It is impossible to imagine a world without Music & Entertainment. However, for this industry to continue to churn out great talent, we need to respect, reward and assure a sustainable career for our immensely creative artistes by protecting their creative works legally.

Dhvani Krishnan, our next pathbreaker does just that as an IP (Intellectual Property) Lawyer at Times Music – The Times Group. We talk to Dhvani about her career and work as an an IP Lawyer in the Entertainment Industry.

Shyam Krishnamurthy from The Interview Portal speaks to Dhvani Krishnan, IP Lawyer at Times Music about her unique career path in Music & Entertainment.

Dhvani, can you talk a little bit about your background? 

I was born in New Delhi and raised in Mumbai. I have a twin sister who is a professional chef in Sydney. Though it is always assumed that twins have similar choices or choose similar paths, however, while growing up, our interests were always distinct from each other. 

I was a very active student and participated in sports as well as did fairly well in my academics. As a kid, I only had three career choices in my mind – to be an astronaut, which changed to becoming a space scientist and finally, in my 8th standard, I knew that I wanted to become a lawyer. 

What did you study?

My parents were very supportive and always encouraged me in whatever choices I made. I completed 10th in 2010 scoring 84%. Since I had already made up my mind to pursue law, I took up Humanities, much against many people’s wishes. In 2012, I joined Government Law College, Mumbai and began my journey towards becoming a lawyer. 

My parents often used to joke about my tendency to dramatize everything ever since I was a child. I decided to channelize that aspect of mine and hence I took up a certificate course in acting from The Barry John Acting Studio, Mumbai. 

How did you decide on Law, which is still considered an offbeat and unconventional career relative to Engineering and Medical?

I get asked many times as to why and how did I choose law as a profession since no one in my family is a lawyer! My answer is a rather unconventional one. I remember this one time when my mother showed me a magazine that featured women lawyers of India, that somehow influenced my decision. I have always loved interacting with people and speaking in public; and decided, what better way to put this to use?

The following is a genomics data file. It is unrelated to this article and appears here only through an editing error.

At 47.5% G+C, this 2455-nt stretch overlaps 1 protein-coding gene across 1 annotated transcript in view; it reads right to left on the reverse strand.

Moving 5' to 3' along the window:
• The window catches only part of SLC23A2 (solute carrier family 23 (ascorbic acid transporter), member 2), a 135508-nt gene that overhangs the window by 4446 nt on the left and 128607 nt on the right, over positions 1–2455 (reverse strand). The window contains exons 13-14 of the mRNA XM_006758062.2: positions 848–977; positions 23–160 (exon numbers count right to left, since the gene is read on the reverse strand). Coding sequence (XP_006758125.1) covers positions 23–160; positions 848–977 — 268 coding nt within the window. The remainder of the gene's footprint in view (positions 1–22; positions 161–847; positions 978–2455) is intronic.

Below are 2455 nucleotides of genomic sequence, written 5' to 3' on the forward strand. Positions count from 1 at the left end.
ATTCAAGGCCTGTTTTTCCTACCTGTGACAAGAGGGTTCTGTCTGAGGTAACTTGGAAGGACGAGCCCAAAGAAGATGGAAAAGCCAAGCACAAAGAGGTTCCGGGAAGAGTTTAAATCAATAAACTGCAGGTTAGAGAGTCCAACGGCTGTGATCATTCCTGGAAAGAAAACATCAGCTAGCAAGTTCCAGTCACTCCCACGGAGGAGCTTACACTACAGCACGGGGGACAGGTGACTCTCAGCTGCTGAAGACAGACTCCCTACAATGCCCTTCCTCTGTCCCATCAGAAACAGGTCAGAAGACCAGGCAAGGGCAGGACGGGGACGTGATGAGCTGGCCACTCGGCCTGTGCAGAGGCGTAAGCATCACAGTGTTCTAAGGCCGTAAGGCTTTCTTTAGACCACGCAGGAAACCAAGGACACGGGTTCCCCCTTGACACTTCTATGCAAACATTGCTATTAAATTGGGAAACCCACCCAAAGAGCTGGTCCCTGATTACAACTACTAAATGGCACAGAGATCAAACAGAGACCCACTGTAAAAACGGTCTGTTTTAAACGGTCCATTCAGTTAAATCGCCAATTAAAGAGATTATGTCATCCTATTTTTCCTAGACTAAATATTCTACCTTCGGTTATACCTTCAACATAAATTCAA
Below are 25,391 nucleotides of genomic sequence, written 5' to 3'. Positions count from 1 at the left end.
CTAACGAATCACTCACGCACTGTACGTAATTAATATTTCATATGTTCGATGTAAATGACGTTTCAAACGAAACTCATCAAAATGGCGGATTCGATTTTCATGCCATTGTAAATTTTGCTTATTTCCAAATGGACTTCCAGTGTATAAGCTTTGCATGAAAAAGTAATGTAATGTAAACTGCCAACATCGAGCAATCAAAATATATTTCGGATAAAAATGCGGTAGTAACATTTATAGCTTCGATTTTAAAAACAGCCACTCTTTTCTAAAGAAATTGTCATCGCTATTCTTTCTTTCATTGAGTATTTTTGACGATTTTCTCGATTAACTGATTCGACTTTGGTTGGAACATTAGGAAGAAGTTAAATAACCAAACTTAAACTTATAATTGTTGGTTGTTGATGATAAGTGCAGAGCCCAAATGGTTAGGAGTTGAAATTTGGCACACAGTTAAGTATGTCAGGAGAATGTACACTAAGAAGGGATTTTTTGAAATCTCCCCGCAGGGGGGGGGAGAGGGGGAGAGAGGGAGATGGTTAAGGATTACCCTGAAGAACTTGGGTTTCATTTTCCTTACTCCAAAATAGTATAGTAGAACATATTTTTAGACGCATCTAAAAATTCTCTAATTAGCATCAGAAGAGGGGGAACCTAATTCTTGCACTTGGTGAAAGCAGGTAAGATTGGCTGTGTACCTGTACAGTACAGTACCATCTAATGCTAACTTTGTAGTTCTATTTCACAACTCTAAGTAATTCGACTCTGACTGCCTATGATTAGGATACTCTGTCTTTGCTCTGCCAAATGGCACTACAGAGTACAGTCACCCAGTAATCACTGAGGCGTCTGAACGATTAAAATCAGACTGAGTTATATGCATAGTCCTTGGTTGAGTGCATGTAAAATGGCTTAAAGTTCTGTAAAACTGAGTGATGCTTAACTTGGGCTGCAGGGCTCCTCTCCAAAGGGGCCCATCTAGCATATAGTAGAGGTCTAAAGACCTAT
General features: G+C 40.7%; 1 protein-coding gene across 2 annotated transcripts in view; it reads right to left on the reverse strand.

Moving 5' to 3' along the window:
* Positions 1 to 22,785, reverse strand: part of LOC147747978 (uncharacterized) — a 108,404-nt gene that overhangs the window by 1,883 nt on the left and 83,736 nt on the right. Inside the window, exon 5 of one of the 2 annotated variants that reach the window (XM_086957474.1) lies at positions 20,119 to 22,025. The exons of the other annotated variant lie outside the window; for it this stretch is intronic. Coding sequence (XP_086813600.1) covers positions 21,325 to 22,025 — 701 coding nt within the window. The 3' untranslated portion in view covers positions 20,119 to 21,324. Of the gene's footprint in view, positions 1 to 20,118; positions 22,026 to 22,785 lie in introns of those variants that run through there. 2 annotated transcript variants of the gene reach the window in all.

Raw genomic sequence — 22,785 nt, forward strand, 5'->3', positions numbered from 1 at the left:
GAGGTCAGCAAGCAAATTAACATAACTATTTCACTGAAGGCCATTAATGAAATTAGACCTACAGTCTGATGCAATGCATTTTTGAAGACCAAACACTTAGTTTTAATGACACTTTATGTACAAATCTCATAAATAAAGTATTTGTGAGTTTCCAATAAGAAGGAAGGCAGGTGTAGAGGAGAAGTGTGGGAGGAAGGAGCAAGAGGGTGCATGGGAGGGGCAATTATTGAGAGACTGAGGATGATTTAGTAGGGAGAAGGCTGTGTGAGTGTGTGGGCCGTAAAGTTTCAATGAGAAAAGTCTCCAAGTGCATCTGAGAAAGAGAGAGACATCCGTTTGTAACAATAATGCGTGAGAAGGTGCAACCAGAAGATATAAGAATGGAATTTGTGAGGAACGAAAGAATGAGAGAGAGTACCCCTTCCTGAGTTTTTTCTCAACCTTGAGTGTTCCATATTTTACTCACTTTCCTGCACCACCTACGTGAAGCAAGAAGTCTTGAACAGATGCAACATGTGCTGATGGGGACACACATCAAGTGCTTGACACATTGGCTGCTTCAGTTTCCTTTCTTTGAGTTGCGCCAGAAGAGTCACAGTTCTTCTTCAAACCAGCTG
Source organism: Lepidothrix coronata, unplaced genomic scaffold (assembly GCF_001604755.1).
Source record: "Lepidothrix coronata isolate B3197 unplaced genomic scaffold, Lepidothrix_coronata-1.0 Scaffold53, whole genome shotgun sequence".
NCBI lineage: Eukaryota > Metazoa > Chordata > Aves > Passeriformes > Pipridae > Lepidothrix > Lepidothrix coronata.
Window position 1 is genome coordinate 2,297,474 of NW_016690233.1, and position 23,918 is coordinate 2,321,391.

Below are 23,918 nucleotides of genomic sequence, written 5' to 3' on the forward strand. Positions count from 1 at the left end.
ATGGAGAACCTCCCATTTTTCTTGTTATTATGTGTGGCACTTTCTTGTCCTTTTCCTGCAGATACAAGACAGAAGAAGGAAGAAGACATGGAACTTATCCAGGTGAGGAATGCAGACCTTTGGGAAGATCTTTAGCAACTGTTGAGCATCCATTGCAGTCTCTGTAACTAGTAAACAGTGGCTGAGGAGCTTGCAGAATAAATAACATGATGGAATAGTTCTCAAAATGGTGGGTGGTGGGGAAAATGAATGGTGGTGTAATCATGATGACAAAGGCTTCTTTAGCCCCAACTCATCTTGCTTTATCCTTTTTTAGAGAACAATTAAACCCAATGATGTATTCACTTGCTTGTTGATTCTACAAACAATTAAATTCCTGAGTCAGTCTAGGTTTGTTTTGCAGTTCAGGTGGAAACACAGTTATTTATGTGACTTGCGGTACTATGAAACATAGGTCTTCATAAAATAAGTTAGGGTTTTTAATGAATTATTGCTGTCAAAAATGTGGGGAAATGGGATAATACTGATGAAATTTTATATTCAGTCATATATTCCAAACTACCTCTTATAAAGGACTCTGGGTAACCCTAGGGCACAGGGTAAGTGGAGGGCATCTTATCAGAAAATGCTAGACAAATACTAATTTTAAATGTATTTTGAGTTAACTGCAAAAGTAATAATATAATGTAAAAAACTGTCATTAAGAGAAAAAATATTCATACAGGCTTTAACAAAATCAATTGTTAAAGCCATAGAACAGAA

As a first-generation lawyer, it was always difficult to make the right choices as I did not have a mentor within the family. However, I have had people in my law school who would always give me guidance whenever I needed it. And I will be eternally grateful for the advice and support I got back then.

Tell us about some of your internships in the Music industry

Until my 3rd year, I was interning in law firms. However, my internship at Sare Gama, a music label was my first step towards Media IP. As an intern, I was researching on various copyright infringement cases, reviewing agreements and reading more about copyright laws and music laws in India and globally.

Thereafter, I interned at Sony Pictures Network. My internship there was the turning point as that is when I was finally convinced of what I want to do. The seniors at the organization were extremely encouraging. I would be given the responsibility to make first drafts of the agreements based on the business understanding, they would send me for due diligence and also involved me in negotiation calls. 

What was your career path after graduation in Law?

In the 3rd year of law school, I decided that I want a career in Intellectual Property Rights and within IPR, it was copyright laws/media IP that interested me the most. Hence, I started moulding myself towards gaining all the experience that I could, by way of internships. In the five years of studying law, I have interned in almost all top-tier law firms of India. It was during the internships that made me realize that litigation is not something that I want to take up once I graduate. 

Sitting across the table and negotiating terms and conditions of a contract and thereafter reducing them in writing on a piece of paper that’s binding, fascinated me the most. Because I was so interested in copyright and media laws, my internship would always be in a media house or a firm that dealt with media laws. 

After completing my legal studies, I applied in one of India’s leading music label, Times Music which is a division of Bennett, Coleman Co. Ltd, commonly known as Times of India, and joined their legal department. Today, I handle legal contracts and partake in negotiating the terms and conditions therein for my company.